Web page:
In the vast landscape of the American healthcare system, Community Health Centers (CHCs) stand as beacons of hope and healing, providing vital primary care services to millions of individuals across the nation. As we celebrate National Health Center Week, it is essential to recognize the significant impact and indispensable role that CHCs play in fostering health equity and addressing the unique healthcare needs of underserved communities. This blog delves into the history, achievements, challenges, and transformative power of Community Health Centers, shedding light on their pivotal role in shaping the future of American healthcare.

The Birth of Community Health Centers
Community Health Centers emerged in the 1960s, during a time of profound societal change and growing awareness of healthcare disparities in America. Responding to a call for action, the federal government established the Health Center Program under the Public Health Service Act in 1965, with the mission to improve access to healthcare for the most vulnerable populations. The first CHC, Columbia Point Health Center in Boston, Massachusetts, paved the way for a national network of community-based clinics committed to delivering comprehensive, high-quality care irrespective of a patient’s ability to pay.

From Humble Beginnings to Nationwide Impact
The growth of Community Health Centers has been nothing short of extraordinary. Starting as a modest experiment, they have evolved into the largest and most successful independent system of primary care providers in the United States. With over 30 million people relying on their services, CHCs have become an integral part of the American healthcare landscape. They serve a diverse patient population, including almost 400,000 veterans, 9 million children, 1.3 million people experiencing homelessness, and 3.3 million elderly patients. In total, more than 1,400 CHCs and Look-alike organizations operate at over 14,000 locations, reaching both urban centers and the farthest corners of rural America.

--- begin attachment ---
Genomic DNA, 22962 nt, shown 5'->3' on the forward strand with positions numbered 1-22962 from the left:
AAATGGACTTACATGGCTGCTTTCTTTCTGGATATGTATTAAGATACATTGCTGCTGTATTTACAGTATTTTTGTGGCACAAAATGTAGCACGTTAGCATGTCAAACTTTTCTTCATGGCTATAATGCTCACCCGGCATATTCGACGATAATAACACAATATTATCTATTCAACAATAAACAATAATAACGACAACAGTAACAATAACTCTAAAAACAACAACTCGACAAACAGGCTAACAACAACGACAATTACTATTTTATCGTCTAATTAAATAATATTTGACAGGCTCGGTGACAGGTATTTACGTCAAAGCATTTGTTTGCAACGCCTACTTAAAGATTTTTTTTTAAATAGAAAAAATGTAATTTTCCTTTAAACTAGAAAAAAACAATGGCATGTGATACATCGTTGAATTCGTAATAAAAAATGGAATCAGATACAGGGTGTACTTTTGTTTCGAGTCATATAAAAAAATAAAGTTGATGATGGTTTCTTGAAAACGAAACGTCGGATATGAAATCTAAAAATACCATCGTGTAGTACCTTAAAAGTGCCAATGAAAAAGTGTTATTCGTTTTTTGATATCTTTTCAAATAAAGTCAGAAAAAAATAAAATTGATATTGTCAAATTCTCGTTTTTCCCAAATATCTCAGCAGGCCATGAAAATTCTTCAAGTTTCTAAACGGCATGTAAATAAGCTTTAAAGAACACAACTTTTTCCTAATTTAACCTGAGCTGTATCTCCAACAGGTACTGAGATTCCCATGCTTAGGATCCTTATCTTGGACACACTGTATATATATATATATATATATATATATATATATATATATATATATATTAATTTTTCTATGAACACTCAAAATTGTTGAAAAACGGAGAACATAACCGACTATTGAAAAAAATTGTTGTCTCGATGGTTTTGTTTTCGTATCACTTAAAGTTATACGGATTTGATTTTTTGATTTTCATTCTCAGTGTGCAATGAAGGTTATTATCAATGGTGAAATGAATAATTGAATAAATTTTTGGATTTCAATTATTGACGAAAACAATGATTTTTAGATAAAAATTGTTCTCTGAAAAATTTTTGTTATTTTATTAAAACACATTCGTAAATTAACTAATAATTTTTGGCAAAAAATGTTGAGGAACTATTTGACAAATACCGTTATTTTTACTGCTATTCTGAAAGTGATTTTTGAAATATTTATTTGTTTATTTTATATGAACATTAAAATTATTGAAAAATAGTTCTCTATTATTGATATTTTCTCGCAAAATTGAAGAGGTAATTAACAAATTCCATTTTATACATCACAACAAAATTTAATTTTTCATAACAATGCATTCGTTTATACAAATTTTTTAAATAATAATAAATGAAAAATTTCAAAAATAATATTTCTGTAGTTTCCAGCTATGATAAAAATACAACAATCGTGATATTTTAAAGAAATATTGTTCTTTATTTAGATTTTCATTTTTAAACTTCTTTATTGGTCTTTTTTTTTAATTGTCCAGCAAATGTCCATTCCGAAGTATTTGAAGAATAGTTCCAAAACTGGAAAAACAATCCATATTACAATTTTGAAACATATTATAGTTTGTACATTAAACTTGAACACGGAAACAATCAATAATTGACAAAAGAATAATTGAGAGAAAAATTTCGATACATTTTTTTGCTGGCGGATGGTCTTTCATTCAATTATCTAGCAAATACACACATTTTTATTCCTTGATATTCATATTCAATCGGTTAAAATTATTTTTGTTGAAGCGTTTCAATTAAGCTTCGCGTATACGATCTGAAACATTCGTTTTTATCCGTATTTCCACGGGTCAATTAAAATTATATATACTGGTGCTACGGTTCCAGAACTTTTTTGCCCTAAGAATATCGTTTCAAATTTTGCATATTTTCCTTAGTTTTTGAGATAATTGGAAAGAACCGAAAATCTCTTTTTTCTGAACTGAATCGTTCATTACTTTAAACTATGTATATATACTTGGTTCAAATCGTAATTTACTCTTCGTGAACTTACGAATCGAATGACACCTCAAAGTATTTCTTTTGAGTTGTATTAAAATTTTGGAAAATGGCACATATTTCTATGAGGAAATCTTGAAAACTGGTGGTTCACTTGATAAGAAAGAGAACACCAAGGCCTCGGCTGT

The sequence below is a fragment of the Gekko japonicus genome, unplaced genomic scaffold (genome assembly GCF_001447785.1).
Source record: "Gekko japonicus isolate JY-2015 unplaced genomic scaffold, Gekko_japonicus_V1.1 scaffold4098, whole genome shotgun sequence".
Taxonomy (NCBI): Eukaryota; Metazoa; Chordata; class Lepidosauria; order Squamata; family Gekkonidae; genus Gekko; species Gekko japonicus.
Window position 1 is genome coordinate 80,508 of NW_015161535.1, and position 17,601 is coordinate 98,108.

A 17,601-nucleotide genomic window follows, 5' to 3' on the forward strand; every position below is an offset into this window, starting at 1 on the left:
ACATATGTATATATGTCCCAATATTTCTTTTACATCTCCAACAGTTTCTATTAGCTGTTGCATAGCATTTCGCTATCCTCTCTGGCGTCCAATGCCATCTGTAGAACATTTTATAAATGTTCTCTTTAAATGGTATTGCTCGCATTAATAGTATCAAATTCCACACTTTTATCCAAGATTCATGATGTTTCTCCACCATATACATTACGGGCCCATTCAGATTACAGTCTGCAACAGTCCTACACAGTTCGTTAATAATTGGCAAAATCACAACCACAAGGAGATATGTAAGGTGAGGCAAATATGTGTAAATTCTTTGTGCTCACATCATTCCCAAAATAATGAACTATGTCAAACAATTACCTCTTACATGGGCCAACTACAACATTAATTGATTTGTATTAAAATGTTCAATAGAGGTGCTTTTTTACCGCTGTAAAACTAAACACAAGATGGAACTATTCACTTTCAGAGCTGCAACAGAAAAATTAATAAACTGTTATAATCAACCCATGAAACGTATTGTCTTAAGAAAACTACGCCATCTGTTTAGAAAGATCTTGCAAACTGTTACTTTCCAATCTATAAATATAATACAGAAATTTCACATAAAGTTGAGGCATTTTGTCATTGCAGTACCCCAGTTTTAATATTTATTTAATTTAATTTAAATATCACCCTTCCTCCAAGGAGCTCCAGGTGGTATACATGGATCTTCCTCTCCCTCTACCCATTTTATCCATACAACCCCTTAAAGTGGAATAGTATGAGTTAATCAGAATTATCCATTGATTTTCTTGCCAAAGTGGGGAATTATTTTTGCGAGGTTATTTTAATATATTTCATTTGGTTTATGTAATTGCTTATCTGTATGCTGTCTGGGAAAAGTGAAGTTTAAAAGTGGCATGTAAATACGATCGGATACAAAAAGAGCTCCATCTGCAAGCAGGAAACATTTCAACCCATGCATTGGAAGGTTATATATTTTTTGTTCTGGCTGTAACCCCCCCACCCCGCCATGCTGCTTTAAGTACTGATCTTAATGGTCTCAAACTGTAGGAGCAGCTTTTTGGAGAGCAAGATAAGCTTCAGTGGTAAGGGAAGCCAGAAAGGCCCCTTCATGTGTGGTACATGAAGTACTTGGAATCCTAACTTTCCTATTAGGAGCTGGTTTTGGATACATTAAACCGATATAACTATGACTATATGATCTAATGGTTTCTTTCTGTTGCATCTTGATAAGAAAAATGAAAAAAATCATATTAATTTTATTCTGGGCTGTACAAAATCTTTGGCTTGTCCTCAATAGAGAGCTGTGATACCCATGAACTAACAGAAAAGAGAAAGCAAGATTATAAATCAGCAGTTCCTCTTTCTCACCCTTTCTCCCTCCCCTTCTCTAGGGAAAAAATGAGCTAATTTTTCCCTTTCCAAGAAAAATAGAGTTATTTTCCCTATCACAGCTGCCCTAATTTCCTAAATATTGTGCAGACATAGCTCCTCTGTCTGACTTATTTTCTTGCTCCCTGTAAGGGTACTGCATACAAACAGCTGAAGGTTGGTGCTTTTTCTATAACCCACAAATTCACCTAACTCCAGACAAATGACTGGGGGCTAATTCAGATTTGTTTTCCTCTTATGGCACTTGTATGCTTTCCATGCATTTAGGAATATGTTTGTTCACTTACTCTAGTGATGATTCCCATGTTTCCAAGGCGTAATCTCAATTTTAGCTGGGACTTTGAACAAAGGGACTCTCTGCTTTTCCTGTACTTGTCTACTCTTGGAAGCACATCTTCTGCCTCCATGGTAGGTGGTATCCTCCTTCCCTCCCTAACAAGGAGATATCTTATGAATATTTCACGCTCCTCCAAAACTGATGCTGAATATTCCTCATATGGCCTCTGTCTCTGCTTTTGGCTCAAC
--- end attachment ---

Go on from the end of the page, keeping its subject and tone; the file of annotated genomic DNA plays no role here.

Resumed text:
Champions of Health Equity
At the heart of their mission, Community Health Centers are dedicated to advancing health equity and bridging the gaps in healthcare access and outcomes. One in 11 Americans receives care at a CHC, and within this patient population, the numbers speak volumes about the impact of their services. Twenty percent are uninsured, 59% are publicly insured, and a staggering 90% are considered low-income individuals. Additionally, 65% are members of racial and/or ethnic minority groups, and 42% reside in rural communities where access to care may otherwise be limited or non-existent.